MIT Made A Living Breathing Suit Complete With Shoes
A team at the Massachusetts Institute of Technology (MIT) was tasked with coming up with the next generation living breathing suit. This is a line of sportswear that’s made out of living microbial cells. It definitely looks like it’s out of science fiction as if it has some sort of scales on its back or something.
“[W]e propose to use genetically tractable microbial cells to create multifunctional, moisture-responsive interfaces,” the researchers wrote in a study published in Science Advances. “We hypothesised that microbial cells can be used as functional building blocks for constructing moisture-responsive materials.”
The strains of microorganisms used by the team in designing their leaving breathing suit is a common and nonpathogenic strain of E.coli that was printed onto latex sheets. Since the microorganisms are nonpathogenic, it means that they don’t pose any threat and will never do so, even if it’s E.coli. These cells were then designed in the shape of those ventilating flaps as part of the workout suit.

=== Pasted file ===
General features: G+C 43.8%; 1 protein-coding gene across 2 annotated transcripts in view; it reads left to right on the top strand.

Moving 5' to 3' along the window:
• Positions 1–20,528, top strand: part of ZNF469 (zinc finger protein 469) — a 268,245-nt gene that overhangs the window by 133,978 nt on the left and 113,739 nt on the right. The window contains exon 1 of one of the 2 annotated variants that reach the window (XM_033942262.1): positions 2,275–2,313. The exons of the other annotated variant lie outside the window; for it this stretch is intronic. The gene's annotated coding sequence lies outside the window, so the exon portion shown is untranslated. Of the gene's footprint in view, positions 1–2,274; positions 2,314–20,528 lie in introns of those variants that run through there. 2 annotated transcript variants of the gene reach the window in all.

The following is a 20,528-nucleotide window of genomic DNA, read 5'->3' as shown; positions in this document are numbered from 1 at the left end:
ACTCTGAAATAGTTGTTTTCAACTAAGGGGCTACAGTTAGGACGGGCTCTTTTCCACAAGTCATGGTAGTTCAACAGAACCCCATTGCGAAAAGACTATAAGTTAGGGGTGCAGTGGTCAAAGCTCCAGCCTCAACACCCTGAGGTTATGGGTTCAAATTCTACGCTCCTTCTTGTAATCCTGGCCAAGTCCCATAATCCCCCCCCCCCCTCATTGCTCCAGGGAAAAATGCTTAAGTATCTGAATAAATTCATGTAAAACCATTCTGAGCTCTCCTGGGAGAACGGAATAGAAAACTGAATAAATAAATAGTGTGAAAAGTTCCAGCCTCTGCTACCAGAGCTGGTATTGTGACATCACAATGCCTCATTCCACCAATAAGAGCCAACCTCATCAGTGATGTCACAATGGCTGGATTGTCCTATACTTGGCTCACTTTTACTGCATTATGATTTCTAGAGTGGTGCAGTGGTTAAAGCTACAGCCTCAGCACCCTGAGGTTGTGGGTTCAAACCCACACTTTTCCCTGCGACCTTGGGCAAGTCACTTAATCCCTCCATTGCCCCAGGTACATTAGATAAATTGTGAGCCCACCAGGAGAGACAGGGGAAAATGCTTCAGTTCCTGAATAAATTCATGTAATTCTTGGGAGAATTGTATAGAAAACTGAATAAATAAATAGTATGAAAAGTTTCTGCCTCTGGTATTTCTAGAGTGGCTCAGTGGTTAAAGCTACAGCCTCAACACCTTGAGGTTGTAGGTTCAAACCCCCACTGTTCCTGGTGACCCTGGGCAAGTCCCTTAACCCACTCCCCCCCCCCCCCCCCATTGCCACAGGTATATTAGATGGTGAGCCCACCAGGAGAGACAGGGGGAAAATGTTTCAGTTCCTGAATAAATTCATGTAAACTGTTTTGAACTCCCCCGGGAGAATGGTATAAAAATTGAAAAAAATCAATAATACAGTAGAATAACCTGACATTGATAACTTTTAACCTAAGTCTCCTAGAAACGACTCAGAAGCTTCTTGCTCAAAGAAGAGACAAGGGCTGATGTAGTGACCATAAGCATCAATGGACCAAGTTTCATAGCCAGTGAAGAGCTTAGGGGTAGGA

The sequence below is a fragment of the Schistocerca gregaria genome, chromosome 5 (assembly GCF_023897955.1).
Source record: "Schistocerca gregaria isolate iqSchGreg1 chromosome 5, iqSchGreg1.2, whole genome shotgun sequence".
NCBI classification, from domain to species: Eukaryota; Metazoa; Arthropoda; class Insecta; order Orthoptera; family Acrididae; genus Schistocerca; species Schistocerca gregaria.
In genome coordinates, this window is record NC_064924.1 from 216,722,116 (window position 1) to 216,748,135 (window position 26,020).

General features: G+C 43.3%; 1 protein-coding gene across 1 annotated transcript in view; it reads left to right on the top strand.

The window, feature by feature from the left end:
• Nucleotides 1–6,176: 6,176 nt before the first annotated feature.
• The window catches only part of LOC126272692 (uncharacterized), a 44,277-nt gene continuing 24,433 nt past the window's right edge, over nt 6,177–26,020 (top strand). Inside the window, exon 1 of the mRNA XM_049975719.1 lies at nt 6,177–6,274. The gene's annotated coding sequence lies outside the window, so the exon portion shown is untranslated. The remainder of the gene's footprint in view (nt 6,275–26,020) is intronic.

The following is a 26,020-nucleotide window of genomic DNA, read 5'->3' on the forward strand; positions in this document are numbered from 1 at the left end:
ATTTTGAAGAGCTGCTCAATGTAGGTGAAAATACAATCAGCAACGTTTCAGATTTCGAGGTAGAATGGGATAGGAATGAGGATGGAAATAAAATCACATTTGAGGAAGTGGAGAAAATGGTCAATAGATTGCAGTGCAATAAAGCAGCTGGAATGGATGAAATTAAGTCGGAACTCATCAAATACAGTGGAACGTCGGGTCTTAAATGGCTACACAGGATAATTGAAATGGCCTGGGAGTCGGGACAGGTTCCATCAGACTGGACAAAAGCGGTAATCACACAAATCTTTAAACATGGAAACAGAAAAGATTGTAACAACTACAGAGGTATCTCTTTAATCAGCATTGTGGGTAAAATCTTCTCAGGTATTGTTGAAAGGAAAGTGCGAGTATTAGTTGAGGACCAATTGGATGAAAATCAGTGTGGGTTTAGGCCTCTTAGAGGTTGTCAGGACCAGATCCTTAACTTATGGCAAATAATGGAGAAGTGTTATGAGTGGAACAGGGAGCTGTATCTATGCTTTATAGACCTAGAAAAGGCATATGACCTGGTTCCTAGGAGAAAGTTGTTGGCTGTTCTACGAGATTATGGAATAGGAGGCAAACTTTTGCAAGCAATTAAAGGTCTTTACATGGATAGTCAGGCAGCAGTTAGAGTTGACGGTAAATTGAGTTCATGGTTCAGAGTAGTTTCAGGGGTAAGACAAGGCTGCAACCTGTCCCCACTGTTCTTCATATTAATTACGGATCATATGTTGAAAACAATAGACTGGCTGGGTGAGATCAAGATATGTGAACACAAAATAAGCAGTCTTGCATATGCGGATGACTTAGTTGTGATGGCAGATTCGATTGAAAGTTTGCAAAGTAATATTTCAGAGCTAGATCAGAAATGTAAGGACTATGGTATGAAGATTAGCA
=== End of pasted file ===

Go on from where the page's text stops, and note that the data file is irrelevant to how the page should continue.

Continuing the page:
And those flaps aren’t fixed either. They open and close depending on the heat and sweat generated by the athlete’s body. These microbes react to the changes in humidity, expanding when the athlete begins to sweat and then shrinking back once the body cools down. These microbes are also very durable and safe to the touch. You could even eat them if you want, but what’s would be the point?
There are also some future plans in the works.
“We can combine our cells with genetic tools to introduce other functionalities into these living cells,” explained MIT’s Wen Wang, lead author of the study. “We use fluorescence as an example, and this can let people know you are running in the dark. In the future, we can combine odor-releasing functionalities through genetic engineering. So maybe after going to the gym, the shirt can release a nice-smelling odour.”
We can expect plenty of other cool things coming from MIT in regards to the live breathing suit. Biofarbrication is already used to 3D Print human organs. Graphene is another such material that could be used to great effect in the future here.
“This work is an example of harnessing the power of biology to design new materials and devices and achieve new functions,” said Xuanhe Zhao, a co-author of the study. “We believe this new field of ‘living’ materials and devices will find important applications at the interface between engineering and biological systems.”